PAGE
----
Exciting new developments emerge from the oncology and hematology fields constantly. While many changes unfold over time, some announcements, new discoveries, and novel products are unveiled at annual conferences. Major oncology conferences include those of the European Society for Medical Oncology (ESMO) and the American Society of Clinical Oncology (ASCO). Important hematology conferences include the meetings of the European Hematology Association (EHA) and the American Society of Hematology (ASH).
Anyone who has attended one of these conferences knows there is an enormous amount of activity at any given time. There can be considerable pressure to take full advantage of every aspect of a major conference, which, of course, is impossible to do. It is not practical to attempt to absorb insights from every poster session, presentation, vendor demonstration, and key opinion leader (KOL) talk. Tools, resources, and a reasonable strategy are key in maximizing your conference experience.
One of your top priorities for the conference should be networking. Conferences are a unique opportunity to interface with other professionals in your field. After you’ve planned time for networking, you must then determine what presentations to attend in person, and which to miss.
But do you need to miss out on them entirely? What if there was someone who could take notes for you, relay the key takeaways, and send you the link to the presentation slide deck? This is where conference reports come in. These publications written by industry-informed professionals supply you with an enormous amount of valuable information from the conference. They provide a summary of every talk, including the relevant literature and publications presented, as well as insights gleaned from roundtable discussions among KOLs and industry experts.
What’s more, these reports are a resource you can take with you. They are yours to read at your convenience or revisit multiple times to fully understand a concept or nuance. You can use them to share information with colleagues and report back to your employer about what was presented and what you learned.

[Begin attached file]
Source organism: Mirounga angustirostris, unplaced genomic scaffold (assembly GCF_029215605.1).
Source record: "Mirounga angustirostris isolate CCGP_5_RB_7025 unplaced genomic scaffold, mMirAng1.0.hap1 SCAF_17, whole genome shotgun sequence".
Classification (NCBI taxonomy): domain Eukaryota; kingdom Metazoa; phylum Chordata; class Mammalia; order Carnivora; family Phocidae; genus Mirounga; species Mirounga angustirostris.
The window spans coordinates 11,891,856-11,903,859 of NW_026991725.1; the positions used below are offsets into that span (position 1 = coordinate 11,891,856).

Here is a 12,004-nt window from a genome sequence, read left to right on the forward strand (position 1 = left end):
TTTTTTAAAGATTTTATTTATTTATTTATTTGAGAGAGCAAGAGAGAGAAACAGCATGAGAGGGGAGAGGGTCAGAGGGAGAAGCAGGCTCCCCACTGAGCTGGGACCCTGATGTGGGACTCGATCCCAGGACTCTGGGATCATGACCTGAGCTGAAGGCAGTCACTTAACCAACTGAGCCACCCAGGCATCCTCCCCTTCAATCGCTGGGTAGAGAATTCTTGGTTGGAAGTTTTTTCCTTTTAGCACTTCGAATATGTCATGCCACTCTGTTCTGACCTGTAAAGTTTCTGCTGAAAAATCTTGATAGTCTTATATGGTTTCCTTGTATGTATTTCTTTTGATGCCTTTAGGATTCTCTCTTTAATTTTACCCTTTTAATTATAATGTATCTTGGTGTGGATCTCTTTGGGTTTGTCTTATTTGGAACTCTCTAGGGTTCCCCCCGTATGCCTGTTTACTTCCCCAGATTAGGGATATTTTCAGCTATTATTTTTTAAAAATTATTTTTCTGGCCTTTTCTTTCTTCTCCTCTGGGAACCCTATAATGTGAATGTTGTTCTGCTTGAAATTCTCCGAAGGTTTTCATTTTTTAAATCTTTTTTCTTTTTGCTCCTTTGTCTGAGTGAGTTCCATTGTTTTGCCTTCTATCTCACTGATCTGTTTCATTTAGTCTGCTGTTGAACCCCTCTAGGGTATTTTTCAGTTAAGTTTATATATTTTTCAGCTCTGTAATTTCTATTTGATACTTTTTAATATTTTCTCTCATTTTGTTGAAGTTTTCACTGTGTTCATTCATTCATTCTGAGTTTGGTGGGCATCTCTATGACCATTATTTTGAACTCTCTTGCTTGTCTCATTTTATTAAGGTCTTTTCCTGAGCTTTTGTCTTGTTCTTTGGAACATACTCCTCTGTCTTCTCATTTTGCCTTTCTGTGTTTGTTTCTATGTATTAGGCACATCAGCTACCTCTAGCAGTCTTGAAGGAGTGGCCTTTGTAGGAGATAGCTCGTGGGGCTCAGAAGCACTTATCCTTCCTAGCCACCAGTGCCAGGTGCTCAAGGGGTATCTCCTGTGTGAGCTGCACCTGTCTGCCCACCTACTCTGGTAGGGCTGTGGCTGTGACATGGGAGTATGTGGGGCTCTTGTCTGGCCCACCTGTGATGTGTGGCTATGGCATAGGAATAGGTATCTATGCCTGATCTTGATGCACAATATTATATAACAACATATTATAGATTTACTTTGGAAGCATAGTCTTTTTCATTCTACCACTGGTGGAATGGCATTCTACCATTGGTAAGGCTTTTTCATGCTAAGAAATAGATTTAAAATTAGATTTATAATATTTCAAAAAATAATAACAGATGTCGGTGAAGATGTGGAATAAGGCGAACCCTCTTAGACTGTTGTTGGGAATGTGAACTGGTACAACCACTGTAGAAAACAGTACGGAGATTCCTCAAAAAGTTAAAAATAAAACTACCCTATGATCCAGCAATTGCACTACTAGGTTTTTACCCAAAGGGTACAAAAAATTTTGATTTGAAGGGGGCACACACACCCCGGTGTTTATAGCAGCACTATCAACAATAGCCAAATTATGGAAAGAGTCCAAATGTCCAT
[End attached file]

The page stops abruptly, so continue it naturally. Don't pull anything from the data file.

In fact, you don’t even need to attend a conference to get a conference report. You can subscribe and get coverage of the events you were unable to attend, so you don’t miss out on anything.
Current Disease Landscape
You may have felt like you understood a disease’s landscape before the conference, but how does that change with regard to the new data and insights revealed there? The report will give you a detailed look at how the data and insights emerging from the field may impact the current treatment environment.
In the report, you’ll find relevant summaries and quantitative analyses addressing various types of applications of the new data. Discussions on the utility of different drug therapies at various stages of cancer treatment, assessments of current standard-of-care practices, and information about drug utilization are among the topics that may be covered. The implications of new data on surgery, radiology, and other disease interventions may be discussed. Conference reports cover a number of relevant applications of new data to existing solutions and issues in your area of interest.